Lectionary Calendar
Friday, April 12th, 2024
the Second Week after Easter
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Bible Commentaries
Numbers 33

Grant's Commentary on the BibleGrant's Commentary

Verses 1-56



Just as, at the judgment seat of Christ, there will be a review of all our history here on earth, so we find now a review of Israel's journey from the time they left Egypt. It is noted that Moses wrote the record of these things at the command of the Lord (v.2) and it is quite evident that Moses was the writer of all of Numbers and also of Deuteronomy except the last chapter, or at least the last nine verses of that chapter.

Israel left Rameses the day after the passover, when Egypt was engaged in the monumental task of burying their firstborn (vs.3-4). They encamped at Succoth first, and then Etham before coming to Pi Hahiroth and Magdol, still within Egypt on the shore of the Red Sea. Then they crossed the Red Sea and began the long journey through the wilderness. It appears they moved and encamped 44 times in these years. This is much more than people usually move from one house to another in a period of forty years. It is amazing that God brought so tremendous a company with their livestock and other possessions through that long period of travel by the hand of one chosen leader! Why did they not disperse and go in whatever direction each one pleased, as people normally would? The only answer is in the overruling power of God.



Since Israel was near the time of entering Canaan, the Lord gave plain directions to Moses that the time of entering Canaan, the Lord gave plain directions to Moses that when Israel crossed the Jordan, they must drive out all the inhabitants of the land, to destroy all their engraved stones -- objects of idolatry -- and molded images, as well as their high places, places of the idol worship (vs.50-53) The land had become saturated with idolatry, the iniquity of the inhabitants was full. It may sound like heartless cruelty to thus totally destroy these people, but God knew they were living in satanic slavery and death in such a case was mercy.

The land was to be divided by lot, in sizes comparative to the size of families, but the locations left to God's decision. For "the lot is cast into the lap, but its every decision is from the Lord" (Proverbs 16:33). The tribes were not to be intermingled, however, but all the individuals to remain within the boundaries of their own tribes (v.54).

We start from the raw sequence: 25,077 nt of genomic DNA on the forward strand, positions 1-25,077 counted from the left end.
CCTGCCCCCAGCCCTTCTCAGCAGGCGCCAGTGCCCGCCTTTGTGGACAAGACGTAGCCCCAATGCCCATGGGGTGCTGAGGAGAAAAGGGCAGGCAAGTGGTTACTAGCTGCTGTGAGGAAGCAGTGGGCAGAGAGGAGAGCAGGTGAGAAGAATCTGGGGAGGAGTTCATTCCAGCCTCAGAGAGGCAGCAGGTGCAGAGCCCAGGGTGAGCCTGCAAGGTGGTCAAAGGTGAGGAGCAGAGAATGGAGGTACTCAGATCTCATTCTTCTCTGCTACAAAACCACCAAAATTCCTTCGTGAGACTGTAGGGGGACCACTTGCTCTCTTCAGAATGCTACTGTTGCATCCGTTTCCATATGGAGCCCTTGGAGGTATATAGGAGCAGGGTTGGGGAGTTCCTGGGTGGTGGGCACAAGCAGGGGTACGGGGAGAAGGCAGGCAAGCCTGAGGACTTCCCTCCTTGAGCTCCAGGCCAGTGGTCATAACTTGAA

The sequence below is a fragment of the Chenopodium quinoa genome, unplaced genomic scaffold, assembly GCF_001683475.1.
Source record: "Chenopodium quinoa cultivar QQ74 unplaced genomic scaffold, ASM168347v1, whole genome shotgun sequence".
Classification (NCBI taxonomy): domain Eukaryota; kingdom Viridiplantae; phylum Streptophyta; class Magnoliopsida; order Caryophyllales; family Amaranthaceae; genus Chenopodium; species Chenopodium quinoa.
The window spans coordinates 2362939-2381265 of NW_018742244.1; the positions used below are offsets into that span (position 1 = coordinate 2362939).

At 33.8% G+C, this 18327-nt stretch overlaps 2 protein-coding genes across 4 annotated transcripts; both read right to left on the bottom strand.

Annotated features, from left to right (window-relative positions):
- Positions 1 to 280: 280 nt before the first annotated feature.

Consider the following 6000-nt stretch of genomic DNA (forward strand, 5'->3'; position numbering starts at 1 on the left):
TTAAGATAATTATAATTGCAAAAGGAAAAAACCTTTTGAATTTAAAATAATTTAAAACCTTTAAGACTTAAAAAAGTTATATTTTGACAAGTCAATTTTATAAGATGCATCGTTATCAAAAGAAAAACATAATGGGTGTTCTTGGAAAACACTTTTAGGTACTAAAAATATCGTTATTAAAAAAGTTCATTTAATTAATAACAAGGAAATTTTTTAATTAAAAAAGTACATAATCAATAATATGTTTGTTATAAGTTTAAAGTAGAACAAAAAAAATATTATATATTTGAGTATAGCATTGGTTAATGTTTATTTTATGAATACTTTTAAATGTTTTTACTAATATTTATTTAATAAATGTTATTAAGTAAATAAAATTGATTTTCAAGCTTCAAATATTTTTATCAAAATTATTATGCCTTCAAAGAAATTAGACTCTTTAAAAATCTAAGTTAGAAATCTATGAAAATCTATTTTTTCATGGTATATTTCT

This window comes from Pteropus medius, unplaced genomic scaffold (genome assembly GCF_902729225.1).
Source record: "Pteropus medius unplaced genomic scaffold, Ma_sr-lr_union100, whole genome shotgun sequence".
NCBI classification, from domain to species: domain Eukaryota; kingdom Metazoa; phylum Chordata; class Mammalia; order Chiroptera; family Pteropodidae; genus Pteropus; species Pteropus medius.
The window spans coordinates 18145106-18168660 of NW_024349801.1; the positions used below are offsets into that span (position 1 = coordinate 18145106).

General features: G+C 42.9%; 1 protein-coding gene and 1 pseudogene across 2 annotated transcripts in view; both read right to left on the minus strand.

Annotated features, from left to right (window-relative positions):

Israel is warned, however, that if they failed to drive out the inhabitants of the land, those inhabitants would become "irritants in your eyes and thorns in your sides, and they shall harass you in the land where you dwell" (v.55). Israel might be inclined to show leniency to these people, having a false sense of what is true kindness, but when God had spoken, then disobedience in this way would recoil on their own heads. In fact, God would make Israel suffer in the way He intended to deal with their enemies (v.56). It is a lesson for us. If we allow evil spirits to keep us from the proper enjoyment of the heavenly possession that God has provided for us, we shall suffer in this life as though we were enemies of God. Thank God, this does not involve the question of eternity, but present governmental results of disobedience will be painful. Let us dispossess every enemy who seeks to hinder our practical possession of that which God has ordained to be the possession of those redeemed by the blood of Christ.

Bibliographical Information
Grant, L. M. "Commentary on Numbers 33". Grant's Commentary on the Bible. https://www.studylight.org/commentaries/eng/lmg/numbers-33.html. 1897-1910.
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